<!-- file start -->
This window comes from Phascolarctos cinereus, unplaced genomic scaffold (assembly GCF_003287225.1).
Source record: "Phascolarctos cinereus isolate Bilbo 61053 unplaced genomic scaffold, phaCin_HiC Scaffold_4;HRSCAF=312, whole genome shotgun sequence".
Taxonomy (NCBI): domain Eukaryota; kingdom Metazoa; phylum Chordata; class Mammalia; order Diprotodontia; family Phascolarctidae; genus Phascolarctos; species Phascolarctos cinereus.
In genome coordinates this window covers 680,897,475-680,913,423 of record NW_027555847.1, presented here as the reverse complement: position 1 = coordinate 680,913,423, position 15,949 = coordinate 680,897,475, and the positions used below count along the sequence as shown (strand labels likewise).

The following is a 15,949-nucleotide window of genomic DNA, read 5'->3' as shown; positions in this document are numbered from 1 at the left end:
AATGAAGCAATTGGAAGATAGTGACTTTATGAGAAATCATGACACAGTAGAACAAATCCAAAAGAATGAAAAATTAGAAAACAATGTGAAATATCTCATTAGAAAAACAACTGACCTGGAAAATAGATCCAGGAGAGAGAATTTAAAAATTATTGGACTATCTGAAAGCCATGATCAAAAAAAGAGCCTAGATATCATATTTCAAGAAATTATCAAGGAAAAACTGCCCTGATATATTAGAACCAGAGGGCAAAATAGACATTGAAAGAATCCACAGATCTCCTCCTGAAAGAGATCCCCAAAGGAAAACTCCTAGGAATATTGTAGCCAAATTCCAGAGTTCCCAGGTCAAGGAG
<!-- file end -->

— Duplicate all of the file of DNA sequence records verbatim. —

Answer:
This window comes from Phascolarctos cinereus, unplaced genomic scaffold (assembly GCF_003287225.1).
Source record: "Phascolarctos cinereus isolate Bilbo 61053 unplaced genomic scaffold, phaCin_HiC Scaffold_4;HRSCAF=312, whole genome shotgun sequence".
Taxonomy (NCBI): domain Eukaryota; kingdom Metazoa; phylum Chordata; class Mammalia; order Diprotodontia; family Phascolarctidae; genus Phascolarctos; species Phascolarctos cinereus.
In genome coordinates this window covers 680,897,475-680,913,423 of record NW_027555847.1, presented here as the reverse complement: position 1 = coordinate 680,913,423, position 15,949 = coordinate 680,897,475, and the positions used below count along the sequence as shown (strand labels likewise).

The following is a 15,949-nucleotide window of genomic DNA, read 5'->3' as shown; positions in this document are numbered from 1 at the left end:
AATGAAGCAATTGGAAGATAGTGACTTTATGAGAAATCATGACACAGTAGAACAAATCCAAAAGAATGAAAAATTAGAAAACAATGTGAAATATCTCATTAGAAAAACAACTGACCTGGAAAATAGATCCAGGAGAGAGAATTTAAAAATTATTGGACTATCTGAAAGCCATGATCAAAAAAAGAGCCTAGATATCATATTTCAAGAAATTATCAAGGAAAAACTGCCCTGATATATTAGAACCAGAGGGCAAAATAGACATTGAAAGAATCCACAGATCTCCTCCTGAAAGAGATCCCCAAAGGAAAACTCCTAGGAATATTGTAGCCAAATTCCAGAGTTCCCAGGTCAAGGAG